Remembering Jack Webster, the Oatmeal Savage

Allan Fotheringham March 15 1999

Remembering Jack Webster, the Oatmeal Savage

Allan Fotheringham March 15 1999

Remembering Jack Webster, the Oatmeal Savage

Allan Fotheringhan

Dizzy Gillespie, the bebop king of trumpet, once said of Louis Armstrong: So it is with every hot-line, open-mouth host on the continent. No Jack Webster, no them. Long before Rush Limbaugh, long before New York’s Don Imus or Vancouver’s Rafe Mair, the burly Oatmeal Savage who died last week at 80 perfected the medium— an electric chair for guests, disguised as a microphone.

Webster would have been an instant candidate for that old Reader’s Digest feature “My Most Unforgettable Character.” He opened his pioneering open-mike show on CKNW radio at 9 a.m. “precisely!" By that time he would have finished his first 20-cigarette pack of the day.

More than 20 years ago, a doctor looked down his throat to his lungs and said it was like gazing into the bottom of a Welsh coal mine. “Go away,” he told Webster, “there’s nothing I can do for you.”

I was once with him in a Winnipeg restaurant when he set fire to a waiter, his flailing arms during one of his typically outrageous stories knocking over the flambé cart. “I could have saved him,” he confessed later, “but I was wearing a new suede jacket.”

Haggis McBagpipe, as I called him, had beneath all the distinctive burr and gruff exterior the heart of soft coffee cake. Every sidewalk drunk outside his studio in Vancouver’s gritty Gastown knew he was the easiest mark for five bucks for another bottle of vanilla extract.

Just as Walter Cronkite used to be judged in polls as the most trustworthy American figure, the dropout kid from the Glasgow waterfront was for decades the most trusted figure in British California by the Great Unwashed out there at the other end of the radio dial.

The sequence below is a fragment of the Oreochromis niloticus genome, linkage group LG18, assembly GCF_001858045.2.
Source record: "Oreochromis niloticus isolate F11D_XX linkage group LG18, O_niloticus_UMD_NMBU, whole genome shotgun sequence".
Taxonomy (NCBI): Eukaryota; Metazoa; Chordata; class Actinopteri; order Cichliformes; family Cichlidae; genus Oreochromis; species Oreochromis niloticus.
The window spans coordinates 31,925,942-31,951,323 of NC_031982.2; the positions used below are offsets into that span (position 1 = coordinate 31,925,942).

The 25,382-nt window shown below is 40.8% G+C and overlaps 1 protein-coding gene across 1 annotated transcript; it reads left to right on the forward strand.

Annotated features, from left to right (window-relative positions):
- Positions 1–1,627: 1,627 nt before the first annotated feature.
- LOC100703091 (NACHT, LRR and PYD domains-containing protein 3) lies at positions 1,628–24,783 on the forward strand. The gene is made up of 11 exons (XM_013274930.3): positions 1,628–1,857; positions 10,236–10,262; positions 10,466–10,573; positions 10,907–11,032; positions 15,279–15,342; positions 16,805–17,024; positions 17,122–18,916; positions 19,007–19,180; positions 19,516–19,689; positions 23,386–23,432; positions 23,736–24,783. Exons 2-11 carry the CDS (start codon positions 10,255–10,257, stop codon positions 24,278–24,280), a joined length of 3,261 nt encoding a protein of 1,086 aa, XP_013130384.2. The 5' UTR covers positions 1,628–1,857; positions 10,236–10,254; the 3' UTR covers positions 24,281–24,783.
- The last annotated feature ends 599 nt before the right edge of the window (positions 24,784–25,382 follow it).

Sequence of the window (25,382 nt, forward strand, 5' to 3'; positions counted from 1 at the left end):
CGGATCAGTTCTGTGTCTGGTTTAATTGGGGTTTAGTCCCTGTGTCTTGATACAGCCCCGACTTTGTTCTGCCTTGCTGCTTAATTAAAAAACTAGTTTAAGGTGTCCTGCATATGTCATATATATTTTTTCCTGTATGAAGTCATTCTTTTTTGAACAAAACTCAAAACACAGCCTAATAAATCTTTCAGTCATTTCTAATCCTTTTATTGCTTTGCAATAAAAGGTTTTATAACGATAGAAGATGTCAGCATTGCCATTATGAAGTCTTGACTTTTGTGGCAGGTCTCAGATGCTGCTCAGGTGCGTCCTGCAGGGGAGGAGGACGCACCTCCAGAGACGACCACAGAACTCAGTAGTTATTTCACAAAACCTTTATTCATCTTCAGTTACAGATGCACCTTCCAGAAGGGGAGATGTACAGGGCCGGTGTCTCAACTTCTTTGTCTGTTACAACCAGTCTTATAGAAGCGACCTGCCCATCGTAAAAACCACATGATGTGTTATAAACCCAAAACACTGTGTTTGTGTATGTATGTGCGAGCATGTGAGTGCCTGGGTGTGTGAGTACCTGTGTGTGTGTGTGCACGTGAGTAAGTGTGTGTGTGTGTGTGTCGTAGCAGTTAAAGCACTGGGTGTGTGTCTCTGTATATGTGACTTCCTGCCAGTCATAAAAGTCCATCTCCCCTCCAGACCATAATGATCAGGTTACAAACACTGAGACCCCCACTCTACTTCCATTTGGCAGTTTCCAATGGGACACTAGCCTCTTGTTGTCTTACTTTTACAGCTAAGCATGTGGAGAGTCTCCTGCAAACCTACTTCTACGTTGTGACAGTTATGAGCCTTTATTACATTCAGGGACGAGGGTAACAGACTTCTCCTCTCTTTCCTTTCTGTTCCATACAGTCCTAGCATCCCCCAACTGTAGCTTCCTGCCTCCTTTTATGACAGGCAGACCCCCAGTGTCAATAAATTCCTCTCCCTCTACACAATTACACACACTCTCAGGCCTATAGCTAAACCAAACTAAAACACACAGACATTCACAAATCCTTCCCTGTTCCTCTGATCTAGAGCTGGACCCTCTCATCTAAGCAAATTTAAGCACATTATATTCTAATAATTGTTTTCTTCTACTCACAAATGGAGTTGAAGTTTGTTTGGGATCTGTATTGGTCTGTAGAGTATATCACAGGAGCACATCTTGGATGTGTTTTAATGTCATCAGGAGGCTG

He left school at 14 for three jobs, delivering milk in the morning and racing between copyboy slots at two newspapers. To qualify for cub reporter status in the National Union of Journalists, he read on the streetcar each day Charles Dickens and Shakespeare. To the end, he constantly corrected grammatical mistakes in the conversations of his more educated drinking companions.

He had a very good war, ending up a major in Ethiopia. One of his better yarns—once the time frame for the Official Secrets Act had expired—was being seconded for his famed shorthand speed to be the recorder at a court-martial trial at British Army headquarters in Cairo, formerly the town’s finest bordello, of 18 British and Australian officers, lonely in the desert, who had established romantic, urn, relationships with sheep.

He was in Ottawa one day and suddenly remembered it was his 65th birthday. In his usual tumultuous, non-stop rounds, he suggested every politician and journalist he ran into drop up to his

hotel room for a celebratory drink. So many eager supplicants showed up that they were standing on the chairs, no room on the floor left.

Embarrassed that he couldn’t take them all out to dinner, Webster called for room service and ordered up club sandwiches. As the mob grew even thicker, he phoned down and ordered them to cut the sandwiches into smaller portions.

A young blond woman expired on the bed, a well-known host now on CTV offering more-enthusiasticthan-required chest massage. Fearing scandal, Webster wailed: “Here I am on my 65th birthday, attempting to get a woman out of my bed.” The room-service bill came to $887. Precisely.

He was, first on This Hour Has Seven Days and later on Front Page Challenge, the rare combination of a superb reporter who was also natural showbiz, a ham. With those two skills, he became the highest-paid working journalist in the country— without having to move to dreaded Toronto—making $300,000 a year in days when that was actually serious money. In doing so, he helped all the rest of us scribblers. It’s called salary creep.

One day he and his best buddy Pierre Berton were in a small float plane in bad weather headed up the B.C. coast for their annual fishing trip. ‘You know, Webster,” said Berton, “if this kite hits the drink, every paper in Toronto will have a headline: ‘BERTON DIES—Webster also aboard.’ And every paper in Vancouver will have a headline: WEBSTER DIES IN CRASH— Berton also perishes.’ ”

It was a good line, but it wasn’t true the day after Webster died, surrounded at bedside by his four children. The National Post had his picture on page 1 with a story and a terrific obit inside that took up almost a whole page. The Globe and Mail had his picture on page 1. The Toronto Star had a big obit. He was instantly a lead item on the national news on TV. The next day the Globe had an editorial— fittingly opening with a quote from Shakespeare—and finishing with a simple, “Thanks, Jack.”

He was sui generis—one of a kind. His like shall not pass this way again.